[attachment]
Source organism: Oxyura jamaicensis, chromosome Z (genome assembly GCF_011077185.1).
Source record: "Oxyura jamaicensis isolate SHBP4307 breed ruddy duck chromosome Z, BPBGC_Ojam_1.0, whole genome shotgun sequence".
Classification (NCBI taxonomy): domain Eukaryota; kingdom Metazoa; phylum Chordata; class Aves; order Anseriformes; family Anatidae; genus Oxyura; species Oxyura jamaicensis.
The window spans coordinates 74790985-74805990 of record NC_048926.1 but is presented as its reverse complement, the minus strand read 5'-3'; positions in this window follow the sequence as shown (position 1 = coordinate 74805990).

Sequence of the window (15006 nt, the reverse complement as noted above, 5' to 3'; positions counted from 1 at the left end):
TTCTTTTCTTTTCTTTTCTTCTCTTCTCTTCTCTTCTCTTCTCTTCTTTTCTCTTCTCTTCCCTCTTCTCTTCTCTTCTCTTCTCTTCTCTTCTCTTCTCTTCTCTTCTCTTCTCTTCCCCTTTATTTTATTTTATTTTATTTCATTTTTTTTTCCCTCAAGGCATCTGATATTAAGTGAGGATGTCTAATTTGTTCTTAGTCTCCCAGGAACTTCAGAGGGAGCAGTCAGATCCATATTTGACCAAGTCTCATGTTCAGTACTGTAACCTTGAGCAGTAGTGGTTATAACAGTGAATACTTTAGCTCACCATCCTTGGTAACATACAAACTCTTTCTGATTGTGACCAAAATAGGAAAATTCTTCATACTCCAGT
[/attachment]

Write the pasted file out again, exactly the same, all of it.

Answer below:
Source organism: Oxyura jamaicensis, chromosome Z (genome assembly GCF_011077185.1).
Source record: "Oxyura jamaicensis isolate SHBP4307 breed ruddy duck chromosome Z, BPBGC_Ojam_1.0, whole genome shotgun sequence".
Classification (NCBI taxonomy): domain Eukaryota; kingdom Metazoa; phylum Chordata; class Aves; order Anseriformes; family Anatidae; genus Oxyura; species Oxyura jamaicensis.
The window spans coordinates 74790985-74805990 of record NC_048926.1 but is presented as its reverse complement, the minus strand read 5'-3'; positions in this window follow the sequence as shown (position 1 = coordinate 74805990).

Sequence of the window (15006 nt, the reverse complement as noted above, 5' to 3'; positions counted from 1 at the left end):
TTCTTTTCTTTTCTTTTCTTCTCTTCTCTTCTCTTCTCTTCTCTTCTTTTCTCTTCTCTTCCCTCTTCTCTTCTCTTCTCTTCTCTTCTCTTCTCTTCTCTTCTCTTCTCTTCTCTTCCCCTTTATTTTATTTTATTTTATTTCATTTTTTTTTCCCTCAAGGCATCTGATATTAAGTGAGGATGTCTAATTTGTTCTTAGTCTCCCAGGAACTTCAGAGGGAGCAGTCAGATCCATATTTGACCAAGTCTCATGTTCAGTACTGTAACCTTGAGCAGTAGTGGTTATAACAGTGAATACTTTAGCTCACCATCCTTGGTAACATACAAACTCTTTCTGATTGTGACCAAAATAGGAAAATTCTTCATACTCCAGT